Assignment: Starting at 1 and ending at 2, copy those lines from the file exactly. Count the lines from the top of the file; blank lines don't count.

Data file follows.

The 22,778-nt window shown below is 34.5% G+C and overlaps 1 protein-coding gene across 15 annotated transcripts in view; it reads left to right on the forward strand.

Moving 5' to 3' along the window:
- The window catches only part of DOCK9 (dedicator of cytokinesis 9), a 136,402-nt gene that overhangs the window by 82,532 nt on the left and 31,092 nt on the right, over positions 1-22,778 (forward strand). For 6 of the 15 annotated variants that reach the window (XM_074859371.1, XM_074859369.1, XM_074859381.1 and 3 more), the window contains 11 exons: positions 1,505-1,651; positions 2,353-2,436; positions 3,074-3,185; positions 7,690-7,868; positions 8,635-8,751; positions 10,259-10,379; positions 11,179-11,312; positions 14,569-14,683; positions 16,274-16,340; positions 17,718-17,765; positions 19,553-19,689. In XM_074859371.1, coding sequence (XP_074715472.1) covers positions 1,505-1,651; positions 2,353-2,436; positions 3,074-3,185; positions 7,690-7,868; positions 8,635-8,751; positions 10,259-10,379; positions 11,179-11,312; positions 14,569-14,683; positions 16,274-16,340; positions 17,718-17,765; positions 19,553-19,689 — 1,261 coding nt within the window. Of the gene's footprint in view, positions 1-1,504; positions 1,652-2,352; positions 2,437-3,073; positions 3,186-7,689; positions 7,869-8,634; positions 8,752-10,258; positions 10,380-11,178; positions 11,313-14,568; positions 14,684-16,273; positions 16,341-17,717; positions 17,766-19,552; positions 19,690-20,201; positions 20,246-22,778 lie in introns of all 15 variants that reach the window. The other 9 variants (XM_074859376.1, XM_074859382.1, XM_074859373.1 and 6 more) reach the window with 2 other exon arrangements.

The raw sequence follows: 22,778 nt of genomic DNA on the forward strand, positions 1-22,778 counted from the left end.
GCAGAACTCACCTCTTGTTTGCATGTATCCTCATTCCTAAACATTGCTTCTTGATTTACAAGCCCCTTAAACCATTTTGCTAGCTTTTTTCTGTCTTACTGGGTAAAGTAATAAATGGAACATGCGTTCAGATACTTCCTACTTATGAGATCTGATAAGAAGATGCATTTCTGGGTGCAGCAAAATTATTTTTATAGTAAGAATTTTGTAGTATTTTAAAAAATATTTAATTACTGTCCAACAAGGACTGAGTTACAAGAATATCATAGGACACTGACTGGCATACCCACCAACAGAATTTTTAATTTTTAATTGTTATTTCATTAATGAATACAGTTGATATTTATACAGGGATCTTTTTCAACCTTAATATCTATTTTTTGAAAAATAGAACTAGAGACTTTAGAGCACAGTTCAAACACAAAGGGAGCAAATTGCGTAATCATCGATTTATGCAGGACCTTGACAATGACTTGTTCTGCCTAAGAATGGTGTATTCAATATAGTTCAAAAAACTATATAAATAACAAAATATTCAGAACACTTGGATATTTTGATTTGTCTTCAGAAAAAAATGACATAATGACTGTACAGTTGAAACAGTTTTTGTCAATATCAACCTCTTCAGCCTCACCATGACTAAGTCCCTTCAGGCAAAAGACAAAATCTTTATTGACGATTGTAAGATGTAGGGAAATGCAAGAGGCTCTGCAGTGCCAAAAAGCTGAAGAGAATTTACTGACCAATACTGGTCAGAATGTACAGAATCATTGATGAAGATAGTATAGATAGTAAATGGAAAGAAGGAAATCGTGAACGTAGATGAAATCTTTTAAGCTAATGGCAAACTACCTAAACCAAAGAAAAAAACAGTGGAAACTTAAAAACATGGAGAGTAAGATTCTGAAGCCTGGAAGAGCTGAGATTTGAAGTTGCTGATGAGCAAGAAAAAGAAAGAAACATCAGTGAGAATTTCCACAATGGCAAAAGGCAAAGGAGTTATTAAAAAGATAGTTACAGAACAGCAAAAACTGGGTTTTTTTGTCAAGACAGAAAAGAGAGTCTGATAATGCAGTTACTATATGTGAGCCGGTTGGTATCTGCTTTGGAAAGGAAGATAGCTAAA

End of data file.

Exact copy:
The 22,778-nt window shown below is 34.5% G+C and overlaps 1 protein-coding gene across 15 annotated transcripts in view; it reads left to right on the forward strand.

Moving 5' to 3' along the window: